Social Justice Book Discussion - "Killers of the Flower Moon"

August 21st at Woods Hole Library

The Woods Hole Public Library’s Social Justice Book Group’s next book is Killers of the Flower Moon: The Osage Murders and the Birth of the FBI by David Grann.  The Group will meet at the Library on Wednesday, August 21 at 7:30 PM. Copies of the book await the borrower at the Woods Hole Library.  Eight Cousins also has a supply in store for sale.

Mr. Grann has been a staff writer at The New Yorker since 2003. He is the bestselling author of The Devil and Sherlock Holmes and The Lost City of Z. He was a senior editor at The New Republic, and from 1995 until 1996, the executive editor of the newspaper The Hill. He holds master’s degrees in international relations from the Fletcher School of Law & Diplomacy as well as in creative writing from Boston University. After graduating from Connecticut College in 1989, he received a Thomas Watson Fellowship and did research in Mexico, where he began his career in journalism. He lives in New York with his wife and two children.

Killers of the Flower Moon was named A New York Times Notable Book as well as
“one of the best books of the year” by  Wall Street Journal, The Boston Globe, San Francisco Chronicle, GQ, Time, Newsday, Entertainment Weekly, Time Magazine, NPR, Vogue, Smithsonian, Cosmopolitan, Seattle Times, Bloomberg, Lit Hub, Amazon and Slate.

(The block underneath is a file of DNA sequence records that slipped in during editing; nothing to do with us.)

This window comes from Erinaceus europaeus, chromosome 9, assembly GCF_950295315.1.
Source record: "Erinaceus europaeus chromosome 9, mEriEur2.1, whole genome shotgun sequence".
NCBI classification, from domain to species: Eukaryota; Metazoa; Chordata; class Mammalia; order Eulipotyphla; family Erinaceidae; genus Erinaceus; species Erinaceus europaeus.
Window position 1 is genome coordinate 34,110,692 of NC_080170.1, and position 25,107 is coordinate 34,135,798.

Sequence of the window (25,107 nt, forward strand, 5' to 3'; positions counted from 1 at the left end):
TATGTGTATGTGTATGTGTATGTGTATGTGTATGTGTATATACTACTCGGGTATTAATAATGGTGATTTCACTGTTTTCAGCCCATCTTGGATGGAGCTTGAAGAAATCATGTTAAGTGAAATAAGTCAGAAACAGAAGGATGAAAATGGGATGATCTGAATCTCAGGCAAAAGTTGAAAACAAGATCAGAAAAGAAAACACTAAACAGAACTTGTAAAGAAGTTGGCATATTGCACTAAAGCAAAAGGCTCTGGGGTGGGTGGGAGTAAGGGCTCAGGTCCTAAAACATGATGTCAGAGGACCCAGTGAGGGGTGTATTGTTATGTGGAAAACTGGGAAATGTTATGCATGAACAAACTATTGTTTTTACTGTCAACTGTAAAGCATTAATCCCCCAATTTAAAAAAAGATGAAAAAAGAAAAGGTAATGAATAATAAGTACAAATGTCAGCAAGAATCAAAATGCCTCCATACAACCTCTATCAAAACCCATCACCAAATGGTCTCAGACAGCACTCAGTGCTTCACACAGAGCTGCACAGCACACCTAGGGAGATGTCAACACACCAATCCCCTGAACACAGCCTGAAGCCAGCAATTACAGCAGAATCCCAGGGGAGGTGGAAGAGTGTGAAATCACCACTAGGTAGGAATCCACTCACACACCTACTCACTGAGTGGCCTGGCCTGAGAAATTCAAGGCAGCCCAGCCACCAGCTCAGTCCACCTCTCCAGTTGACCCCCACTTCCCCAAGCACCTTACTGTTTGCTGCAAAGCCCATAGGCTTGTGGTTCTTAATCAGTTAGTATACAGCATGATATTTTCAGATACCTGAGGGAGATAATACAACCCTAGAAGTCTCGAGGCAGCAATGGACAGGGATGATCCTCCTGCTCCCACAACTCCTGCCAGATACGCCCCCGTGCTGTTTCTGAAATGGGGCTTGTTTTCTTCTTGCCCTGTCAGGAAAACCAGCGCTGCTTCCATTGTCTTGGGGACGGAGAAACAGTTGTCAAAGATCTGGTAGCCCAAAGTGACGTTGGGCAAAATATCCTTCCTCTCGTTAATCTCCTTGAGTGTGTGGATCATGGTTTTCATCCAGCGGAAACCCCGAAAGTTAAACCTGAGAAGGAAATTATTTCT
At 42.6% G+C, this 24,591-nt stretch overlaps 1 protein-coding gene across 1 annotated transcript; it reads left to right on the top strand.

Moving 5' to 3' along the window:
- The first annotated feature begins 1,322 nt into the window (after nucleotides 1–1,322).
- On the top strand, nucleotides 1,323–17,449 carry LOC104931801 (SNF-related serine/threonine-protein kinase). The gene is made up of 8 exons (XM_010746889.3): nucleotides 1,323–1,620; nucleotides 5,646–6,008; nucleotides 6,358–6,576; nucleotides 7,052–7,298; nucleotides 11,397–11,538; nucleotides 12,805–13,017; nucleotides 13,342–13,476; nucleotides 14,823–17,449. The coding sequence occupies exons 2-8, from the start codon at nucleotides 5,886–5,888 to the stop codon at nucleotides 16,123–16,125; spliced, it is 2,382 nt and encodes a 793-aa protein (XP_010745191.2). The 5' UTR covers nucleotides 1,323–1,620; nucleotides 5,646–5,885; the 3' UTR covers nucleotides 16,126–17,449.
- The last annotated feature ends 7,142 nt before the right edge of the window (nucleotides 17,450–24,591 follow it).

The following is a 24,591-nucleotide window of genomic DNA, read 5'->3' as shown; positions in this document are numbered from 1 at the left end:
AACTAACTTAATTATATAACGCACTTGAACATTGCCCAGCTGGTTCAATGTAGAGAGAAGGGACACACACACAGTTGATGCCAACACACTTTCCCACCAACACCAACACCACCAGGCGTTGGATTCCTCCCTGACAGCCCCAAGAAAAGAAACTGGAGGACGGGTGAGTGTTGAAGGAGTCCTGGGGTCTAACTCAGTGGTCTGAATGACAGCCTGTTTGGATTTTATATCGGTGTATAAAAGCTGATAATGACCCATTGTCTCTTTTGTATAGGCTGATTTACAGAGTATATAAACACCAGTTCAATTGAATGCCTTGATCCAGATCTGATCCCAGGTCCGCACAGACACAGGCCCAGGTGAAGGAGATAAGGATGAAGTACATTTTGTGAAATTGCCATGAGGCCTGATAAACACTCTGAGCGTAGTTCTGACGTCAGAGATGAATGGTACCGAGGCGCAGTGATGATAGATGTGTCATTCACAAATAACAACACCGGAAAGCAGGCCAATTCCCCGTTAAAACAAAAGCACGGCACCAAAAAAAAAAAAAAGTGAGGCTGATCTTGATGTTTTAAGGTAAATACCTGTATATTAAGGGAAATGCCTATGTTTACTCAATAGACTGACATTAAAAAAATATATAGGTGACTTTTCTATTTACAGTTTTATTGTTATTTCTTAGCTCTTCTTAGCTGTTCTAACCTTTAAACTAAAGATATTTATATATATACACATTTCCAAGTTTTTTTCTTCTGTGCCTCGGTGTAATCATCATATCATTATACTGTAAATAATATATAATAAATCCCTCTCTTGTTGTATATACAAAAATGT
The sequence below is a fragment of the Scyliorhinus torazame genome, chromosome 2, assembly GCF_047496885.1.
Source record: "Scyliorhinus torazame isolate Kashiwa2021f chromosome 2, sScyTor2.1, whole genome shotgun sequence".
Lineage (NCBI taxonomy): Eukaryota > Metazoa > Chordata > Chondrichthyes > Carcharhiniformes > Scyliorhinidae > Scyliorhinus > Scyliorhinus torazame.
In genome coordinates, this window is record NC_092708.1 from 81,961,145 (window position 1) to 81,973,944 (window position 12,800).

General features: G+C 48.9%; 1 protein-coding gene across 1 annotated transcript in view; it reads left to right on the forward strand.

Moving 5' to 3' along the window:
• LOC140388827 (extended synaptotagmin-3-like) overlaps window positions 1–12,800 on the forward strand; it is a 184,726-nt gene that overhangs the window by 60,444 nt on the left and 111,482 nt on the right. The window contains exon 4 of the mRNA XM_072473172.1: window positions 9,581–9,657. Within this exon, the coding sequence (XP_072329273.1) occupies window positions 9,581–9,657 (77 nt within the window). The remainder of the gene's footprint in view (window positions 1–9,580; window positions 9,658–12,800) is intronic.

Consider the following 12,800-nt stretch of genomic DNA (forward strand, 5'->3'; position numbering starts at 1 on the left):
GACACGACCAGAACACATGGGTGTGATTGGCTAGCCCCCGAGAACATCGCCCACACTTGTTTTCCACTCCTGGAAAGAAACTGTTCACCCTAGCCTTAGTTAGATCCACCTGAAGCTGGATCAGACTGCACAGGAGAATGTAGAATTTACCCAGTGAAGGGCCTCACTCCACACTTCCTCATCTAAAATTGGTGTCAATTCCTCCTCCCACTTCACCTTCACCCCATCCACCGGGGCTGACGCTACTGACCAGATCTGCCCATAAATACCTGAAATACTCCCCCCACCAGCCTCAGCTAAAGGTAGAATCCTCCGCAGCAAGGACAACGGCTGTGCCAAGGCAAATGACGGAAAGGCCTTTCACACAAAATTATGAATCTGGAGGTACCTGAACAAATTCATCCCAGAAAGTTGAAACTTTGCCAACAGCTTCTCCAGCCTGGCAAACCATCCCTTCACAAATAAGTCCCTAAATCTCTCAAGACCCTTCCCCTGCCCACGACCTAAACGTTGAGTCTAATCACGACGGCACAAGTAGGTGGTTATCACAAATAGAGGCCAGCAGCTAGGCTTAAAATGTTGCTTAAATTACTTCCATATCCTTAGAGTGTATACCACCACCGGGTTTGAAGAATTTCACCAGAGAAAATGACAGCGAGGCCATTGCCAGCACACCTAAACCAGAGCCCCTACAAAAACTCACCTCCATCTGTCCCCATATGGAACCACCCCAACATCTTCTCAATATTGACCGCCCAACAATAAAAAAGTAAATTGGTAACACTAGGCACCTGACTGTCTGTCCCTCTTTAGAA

Although the Library’s group does not usually focus on such main-stream titles, the story of injustice in this book is compelling. It has been described as “a twisting, haunting true-life murder mystery about one of the most monstrous crimes in American history.” It involves attempted murder of a whole tribe.

            In the 1920s, the richest people per capita in the world were members of the Osage Nation in Oklahoma. After oil was discovered beneath their land, the Osage rode in chauffeured automobiles, built mansions, and sent their children to study in Europe.
            Then, one by one, the Osage began to be killed off. More and more Osage were dying under mysterious circumstances, and many of those who dared to investigate the killings were themselves murdered.
            As the death toll surpassed more than twenty-four Osage, the newly created FBI took up the case in what became one of the organization’s first major homicide investigations. The young director, J. Edgar Hoover, turned to a former Texas Ranger to try to unravel the mystery. They put together an undercover team, and together with the Osage began to expose one of the most chilling conspiracies in American history.

This Book Group is open to the public; all are welcome. For more information, visit the Library’s website at welcomes thoughtful comments and the varied opinions of our readers. We are in no way obligated to post or allow comments that our moderators deem inappropriate. We reserve the right to delete comments we perceive as profane, vulgar, threatening, offensive, racially-biased, homophobic, slanderous, hateful or just plain rude. Commenters may not attack or insult other commenters, readers or writers. Commenters who persist in posting inappropriate comments will be banned from commenting on